June 4, 2021
The center of the Milky Way hosts the closest supermassive black hole to the Earth, offering us the opportunity to study the physics of supermassive black holes and their environment at a level of detail not possible elsewhere. I will discuss several major questions that are at the forefront of Galactic center research: (1) is General Relativity the correct description for supermassive black holes? (2) What can we learn about fundamental physics using supermassive black holes? and (3) What is the nature of the near-infrared emission from our supermassive black hole and why has its activity increased recently? I will also discuss the next revolution in the study of stellar orbits that will come with future giant ground-based telescopes such as TMT, GMT, and ELT.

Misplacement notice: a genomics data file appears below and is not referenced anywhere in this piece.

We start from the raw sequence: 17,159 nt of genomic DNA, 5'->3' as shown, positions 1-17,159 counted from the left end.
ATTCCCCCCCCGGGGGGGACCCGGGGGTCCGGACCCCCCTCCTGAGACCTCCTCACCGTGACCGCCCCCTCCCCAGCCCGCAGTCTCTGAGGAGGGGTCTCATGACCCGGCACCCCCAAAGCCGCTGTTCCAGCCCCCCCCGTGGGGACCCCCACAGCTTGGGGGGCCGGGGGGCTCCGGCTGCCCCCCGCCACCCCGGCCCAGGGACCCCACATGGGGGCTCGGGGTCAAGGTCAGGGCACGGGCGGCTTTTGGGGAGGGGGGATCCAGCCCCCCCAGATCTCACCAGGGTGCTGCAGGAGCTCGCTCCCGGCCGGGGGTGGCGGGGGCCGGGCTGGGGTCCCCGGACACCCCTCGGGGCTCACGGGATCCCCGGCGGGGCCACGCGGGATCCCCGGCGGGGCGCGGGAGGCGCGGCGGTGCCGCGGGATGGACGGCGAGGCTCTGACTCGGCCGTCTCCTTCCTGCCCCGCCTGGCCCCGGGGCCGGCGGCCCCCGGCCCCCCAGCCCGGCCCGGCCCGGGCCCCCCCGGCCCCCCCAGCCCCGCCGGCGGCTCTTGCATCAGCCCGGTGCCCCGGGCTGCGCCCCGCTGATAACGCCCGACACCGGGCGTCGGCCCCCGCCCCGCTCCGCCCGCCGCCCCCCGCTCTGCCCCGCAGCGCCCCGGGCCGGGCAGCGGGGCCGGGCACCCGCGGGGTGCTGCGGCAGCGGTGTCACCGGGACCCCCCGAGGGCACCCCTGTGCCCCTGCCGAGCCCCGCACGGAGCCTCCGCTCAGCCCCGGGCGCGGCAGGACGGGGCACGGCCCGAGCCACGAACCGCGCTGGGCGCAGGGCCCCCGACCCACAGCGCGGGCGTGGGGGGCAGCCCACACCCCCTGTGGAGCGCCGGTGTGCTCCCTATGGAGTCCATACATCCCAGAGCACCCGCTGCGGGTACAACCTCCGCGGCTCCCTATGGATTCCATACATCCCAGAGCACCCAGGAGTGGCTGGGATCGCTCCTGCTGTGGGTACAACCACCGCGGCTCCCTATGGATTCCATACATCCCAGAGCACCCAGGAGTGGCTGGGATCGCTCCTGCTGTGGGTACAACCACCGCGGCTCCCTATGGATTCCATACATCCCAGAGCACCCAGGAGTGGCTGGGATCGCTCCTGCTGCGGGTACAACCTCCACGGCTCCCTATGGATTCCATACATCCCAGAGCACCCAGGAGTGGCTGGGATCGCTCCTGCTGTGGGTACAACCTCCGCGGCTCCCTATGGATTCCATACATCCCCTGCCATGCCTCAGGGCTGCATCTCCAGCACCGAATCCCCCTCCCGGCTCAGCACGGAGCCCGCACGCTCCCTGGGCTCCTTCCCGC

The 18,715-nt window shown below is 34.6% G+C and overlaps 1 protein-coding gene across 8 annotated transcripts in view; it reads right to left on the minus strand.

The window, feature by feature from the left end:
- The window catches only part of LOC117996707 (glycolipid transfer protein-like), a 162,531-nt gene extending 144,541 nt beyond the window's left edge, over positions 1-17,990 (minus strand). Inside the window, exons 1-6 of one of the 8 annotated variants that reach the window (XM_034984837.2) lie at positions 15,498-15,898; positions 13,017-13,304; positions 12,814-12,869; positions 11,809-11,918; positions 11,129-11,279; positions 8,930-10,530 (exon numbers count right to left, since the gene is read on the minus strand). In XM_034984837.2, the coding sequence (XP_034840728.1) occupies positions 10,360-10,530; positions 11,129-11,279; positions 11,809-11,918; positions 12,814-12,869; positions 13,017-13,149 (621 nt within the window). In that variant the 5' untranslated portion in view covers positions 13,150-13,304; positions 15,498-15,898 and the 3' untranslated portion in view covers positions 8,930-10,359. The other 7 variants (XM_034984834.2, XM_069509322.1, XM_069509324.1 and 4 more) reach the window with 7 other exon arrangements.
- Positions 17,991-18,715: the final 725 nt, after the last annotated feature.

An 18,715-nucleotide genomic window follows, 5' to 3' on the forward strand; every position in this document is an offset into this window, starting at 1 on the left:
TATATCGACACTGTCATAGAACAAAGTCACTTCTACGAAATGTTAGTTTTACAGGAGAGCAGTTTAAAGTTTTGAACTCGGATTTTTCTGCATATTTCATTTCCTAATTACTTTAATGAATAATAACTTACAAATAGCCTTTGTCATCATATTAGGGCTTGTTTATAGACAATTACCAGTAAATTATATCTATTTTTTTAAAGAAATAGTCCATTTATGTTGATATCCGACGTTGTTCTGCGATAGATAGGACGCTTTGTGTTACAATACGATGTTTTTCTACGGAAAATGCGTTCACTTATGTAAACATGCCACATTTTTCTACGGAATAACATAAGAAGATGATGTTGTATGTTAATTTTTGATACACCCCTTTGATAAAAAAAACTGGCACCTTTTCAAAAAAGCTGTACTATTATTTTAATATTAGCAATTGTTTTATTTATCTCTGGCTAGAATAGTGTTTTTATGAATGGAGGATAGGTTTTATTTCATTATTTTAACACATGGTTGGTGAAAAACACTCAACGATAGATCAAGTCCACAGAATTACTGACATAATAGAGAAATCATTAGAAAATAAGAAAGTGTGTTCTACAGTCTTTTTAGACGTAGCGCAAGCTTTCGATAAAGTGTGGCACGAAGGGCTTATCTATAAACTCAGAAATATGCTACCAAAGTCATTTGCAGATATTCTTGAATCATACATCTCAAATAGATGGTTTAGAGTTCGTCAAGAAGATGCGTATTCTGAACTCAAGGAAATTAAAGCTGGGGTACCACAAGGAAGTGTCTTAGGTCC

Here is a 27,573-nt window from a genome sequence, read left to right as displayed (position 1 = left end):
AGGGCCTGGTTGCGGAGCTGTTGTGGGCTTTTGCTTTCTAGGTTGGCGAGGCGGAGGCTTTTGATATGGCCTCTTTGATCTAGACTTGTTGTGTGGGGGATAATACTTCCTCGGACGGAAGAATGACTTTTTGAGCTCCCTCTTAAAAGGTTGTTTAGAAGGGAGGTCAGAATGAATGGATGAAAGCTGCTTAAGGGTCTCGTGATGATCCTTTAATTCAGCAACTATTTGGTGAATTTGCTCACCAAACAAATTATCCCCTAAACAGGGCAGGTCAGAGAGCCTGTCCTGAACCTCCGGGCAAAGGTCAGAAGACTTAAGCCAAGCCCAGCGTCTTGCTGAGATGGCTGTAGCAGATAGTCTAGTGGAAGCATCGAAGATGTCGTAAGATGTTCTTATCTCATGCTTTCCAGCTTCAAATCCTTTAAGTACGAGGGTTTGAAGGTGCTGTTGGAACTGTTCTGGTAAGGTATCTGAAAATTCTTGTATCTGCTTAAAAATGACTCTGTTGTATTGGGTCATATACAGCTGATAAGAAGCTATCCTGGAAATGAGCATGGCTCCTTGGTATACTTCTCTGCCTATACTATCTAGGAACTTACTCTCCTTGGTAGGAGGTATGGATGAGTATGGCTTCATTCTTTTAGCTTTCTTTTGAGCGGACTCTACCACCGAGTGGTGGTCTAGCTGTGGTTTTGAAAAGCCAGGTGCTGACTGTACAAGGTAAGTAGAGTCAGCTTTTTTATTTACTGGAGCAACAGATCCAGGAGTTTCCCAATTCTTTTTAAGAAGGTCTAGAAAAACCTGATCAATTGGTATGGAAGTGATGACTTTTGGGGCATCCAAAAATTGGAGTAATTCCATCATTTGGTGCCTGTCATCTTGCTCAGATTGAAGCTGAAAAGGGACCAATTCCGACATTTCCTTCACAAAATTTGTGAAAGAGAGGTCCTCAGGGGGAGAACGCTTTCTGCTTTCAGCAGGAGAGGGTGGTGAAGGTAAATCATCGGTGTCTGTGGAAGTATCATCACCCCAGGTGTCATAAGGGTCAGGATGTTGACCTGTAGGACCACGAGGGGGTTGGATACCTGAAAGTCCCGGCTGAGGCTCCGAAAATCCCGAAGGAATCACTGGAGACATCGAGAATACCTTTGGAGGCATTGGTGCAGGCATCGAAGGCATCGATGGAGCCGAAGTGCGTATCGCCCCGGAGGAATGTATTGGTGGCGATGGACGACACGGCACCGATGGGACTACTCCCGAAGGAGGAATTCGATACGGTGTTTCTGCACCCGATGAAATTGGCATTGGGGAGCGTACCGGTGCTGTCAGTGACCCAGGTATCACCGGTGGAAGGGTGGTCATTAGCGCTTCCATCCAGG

Tuan Do is an Assistant Professor in the Physics and Astronomy Department and Deputy Director of the Galactic Center Group at UCLA. He received his undergraduate degrees in Physics and Astrophysics at UC Berkeley in 2004 and his PhD at UCLA in 2010. He was a TMT postdoctoral fellow at UC Irvine until 2012, when he joined the Dunlap Institute as a Dunlap Fellow until 2014. He returned to UCLA in 2015 as a research scientist and joined the Physics and Astronomy Department faculty in 2020.